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  1. #31
    Senior Member statuesquechica's Avatar
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    ^yes, I agree you have to practice healthy boundaries (emotionally) first and foremost to preserve your own state of mind, and you have to be alert to red flags, I guess that is where N kicks in.
    I've looked at life from both sides now
    From up and down and still somehow
    It's life's illusions I recall
    I really don't know life at all

    Joni Mitchell

  2. #32
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    Quote Originally Posted by statuesquechica View Post
    In my experience, the people that have come up to me with their stories don't want verbal support to their assertions...they just wanted someone to listen. So I listened. When someone is reaching out why do we assume they are "screwed up" or "fucked up?" Can't they just be lonely? Why all of the condemnation?
    Obviously, not all people are 'screwed up', most of them sense that we are patient and empathic and need someone to listen. It's just that the very strange ones are the ones we remember most.

    I'm a manager of a furniture store so I come into contact with lots of people. One minute I'm talking about furniture, the next I'm hearing how the wife took off with all the furniture in his house, he's dating someone new...blah blah blah, or I hear about every ailment someone has and how many trips to the doctor's they've been to. I've had men tell me of their sexual exploits. Women tell me how they kicked their husbands to the curb. On several occasions, I've had people go into comedy routines (those are the fun ones.) Some of them tell me stories about their loved ones dying...these make me fight back the tears. I aught to keep a journal of the stories I hear and write a book about it, you wouldn't believe how many stories I hear. Last night I had to tell one guy that, unless he was there to buy furniture he would have to leave, this guy has been coming in to the store for 3 days, he's brain damaged, on drugs, God knows what. I remember one time my BF and I were at a table in a bar and when my BF went to get us a beer, this guy came and sat next to me to tell me he was obsessed with writing music, he seemed kind of tortured about it and wanted my opinion as to what to do about it, I told him that if he's obsessed he should write but that he should compartmentalize it so that it doesn't interfere with other normal activities. He was so relieved to hear that from me, my BF came back and said 'who was that?'...LOL. It's the people who corner me at gatherings that bother me most because it's hard to get away. On the 4th of July I had a man who works at the jail just start blabbing about stuff, I had to make an excuse to get away. Children share with me, or if they're shy they just come close and smile up at me. Babies flirt with me. These are the moments I like the best.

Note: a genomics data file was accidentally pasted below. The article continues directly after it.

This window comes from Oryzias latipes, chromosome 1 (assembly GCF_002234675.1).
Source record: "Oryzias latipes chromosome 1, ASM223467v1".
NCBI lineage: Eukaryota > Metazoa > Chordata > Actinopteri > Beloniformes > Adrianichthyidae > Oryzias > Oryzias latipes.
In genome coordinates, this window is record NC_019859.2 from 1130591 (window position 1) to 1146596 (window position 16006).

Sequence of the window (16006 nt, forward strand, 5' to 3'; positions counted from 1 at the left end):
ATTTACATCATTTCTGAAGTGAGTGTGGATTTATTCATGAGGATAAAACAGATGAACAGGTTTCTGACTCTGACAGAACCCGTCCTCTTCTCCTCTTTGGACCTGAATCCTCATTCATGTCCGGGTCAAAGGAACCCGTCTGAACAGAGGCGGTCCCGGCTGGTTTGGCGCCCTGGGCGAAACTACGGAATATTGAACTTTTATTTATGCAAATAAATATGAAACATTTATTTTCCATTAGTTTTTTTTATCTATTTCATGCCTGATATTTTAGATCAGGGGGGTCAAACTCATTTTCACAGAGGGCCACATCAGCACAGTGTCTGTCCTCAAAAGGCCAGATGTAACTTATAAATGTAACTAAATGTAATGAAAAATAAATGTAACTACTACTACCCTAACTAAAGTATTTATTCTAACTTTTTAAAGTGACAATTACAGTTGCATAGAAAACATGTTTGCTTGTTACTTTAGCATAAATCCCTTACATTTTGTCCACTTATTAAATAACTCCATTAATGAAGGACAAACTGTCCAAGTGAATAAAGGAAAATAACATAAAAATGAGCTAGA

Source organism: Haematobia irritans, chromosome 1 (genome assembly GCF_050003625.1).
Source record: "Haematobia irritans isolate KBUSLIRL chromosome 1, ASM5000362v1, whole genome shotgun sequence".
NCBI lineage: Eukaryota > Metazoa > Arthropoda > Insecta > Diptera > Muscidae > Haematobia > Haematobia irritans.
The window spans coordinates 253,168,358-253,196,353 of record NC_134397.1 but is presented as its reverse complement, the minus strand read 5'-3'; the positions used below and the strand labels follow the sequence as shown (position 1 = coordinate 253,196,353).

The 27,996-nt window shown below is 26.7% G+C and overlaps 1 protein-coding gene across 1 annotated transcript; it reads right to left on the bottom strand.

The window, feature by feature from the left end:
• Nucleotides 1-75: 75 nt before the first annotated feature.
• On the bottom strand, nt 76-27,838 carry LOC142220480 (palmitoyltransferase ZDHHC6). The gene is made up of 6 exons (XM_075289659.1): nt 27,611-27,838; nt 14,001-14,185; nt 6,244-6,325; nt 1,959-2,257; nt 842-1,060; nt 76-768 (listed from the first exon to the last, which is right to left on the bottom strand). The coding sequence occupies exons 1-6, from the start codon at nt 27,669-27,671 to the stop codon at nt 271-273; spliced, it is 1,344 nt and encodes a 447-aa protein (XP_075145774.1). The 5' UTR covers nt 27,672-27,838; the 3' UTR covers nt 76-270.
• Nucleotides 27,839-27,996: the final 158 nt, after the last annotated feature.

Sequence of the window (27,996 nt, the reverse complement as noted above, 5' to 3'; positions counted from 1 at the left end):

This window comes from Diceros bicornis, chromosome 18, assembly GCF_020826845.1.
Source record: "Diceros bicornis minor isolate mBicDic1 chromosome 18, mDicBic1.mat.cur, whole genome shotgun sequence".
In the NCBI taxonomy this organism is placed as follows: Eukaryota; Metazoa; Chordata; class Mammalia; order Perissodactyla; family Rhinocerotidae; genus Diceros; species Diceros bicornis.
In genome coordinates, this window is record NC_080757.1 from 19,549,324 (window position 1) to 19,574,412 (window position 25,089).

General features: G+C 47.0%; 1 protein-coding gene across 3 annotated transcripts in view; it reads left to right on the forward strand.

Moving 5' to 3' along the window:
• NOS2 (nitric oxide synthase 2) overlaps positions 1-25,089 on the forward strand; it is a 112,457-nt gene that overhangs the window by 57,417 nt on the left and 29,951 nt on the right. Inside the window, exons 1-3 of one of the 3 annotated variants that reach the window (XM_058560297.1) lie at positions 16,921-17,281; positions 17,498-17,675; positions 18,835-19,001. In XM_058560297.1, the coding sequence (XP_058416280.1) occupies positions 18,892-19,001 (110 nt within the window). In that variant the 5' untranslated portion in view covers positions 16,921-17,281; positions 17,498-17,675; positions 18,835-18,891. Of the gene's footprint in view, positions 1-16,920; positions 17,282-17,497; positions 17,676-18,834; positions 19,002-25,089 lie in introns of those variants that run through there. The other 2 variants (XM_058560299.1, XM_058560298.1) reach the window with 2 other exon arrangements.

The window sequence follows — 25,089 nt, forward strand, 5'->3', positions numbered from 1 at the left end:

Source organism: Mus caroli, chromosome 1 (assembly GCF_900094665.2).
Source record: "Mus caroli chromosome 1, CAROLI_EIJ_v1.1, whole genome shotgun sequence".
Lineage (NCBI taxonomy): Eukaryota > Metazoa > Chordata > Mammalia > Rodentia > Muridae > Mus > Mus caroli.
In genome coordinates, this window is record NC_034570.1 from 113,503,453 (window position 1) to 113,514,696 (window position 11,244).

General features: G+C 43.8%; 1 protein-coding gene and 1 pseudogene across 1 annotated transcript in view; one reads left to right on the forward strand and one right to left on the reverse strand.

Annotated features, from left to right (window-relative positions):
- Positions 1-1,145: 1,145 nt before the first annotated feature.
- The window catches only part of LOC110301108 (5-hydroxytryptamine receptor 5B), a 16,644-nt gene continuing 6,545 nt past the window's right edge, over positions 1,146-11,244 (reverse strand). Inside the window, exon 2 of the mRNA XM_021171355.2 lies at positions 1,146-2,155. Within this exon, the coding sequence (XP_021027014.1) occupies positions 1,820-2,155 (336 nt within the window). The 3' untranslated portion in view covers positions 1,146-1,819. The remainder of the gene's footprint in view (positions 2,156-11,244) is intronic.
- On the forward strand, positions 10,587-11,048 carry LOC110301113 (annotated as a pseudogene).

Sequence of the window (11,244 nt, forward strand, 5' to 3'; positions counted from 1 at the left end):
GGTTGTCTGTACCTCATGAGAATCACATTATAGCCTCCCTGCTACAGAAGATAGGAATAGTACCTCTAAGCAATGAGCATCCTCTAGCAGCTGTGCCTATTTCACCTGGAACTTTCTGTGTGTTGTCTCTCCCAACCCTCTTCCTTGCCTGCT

3. #33
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    Quote Originally Posted by fidelia View Post
    So now that we've agreed that there are a number of us who odd people pick: do you think you encourage it in some way? And if you don't, what is it about you that makes you approachable? Why do you think people pick you? Have any of you gone from being frequently approached to not approached? What is responsible for that?
    I don't know what it is. The strange thing is that they are the flip side to how I am. I don't share with strangers (except with anonymity like this), everything about me is my business.

    I'm the one who gets misunderstood as being stuck up or something because I don't mingle, I'm the one who's likely sitting on the edge observing. Small talk is only interesting for about 10 minutes so I don't chit chat much and most of the talking that everyone else is doing is about whatever. I am always a little bit surprised how much fun everyone else is having when they're laughing and talking about pretty much nothing. I think with everyone else, it's about the human contact and it doesn't take much to enjoy the time spent with others. But with me, I'm torn with wanting to be around people but at the same time I don't feel like I fit in with most of them. I do enjoy people but too much contact wears me down.

  4. #34
    Lay the coin on my tongue SilkRoad's Avatar
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    Quote Originally Posted by fidelia View Post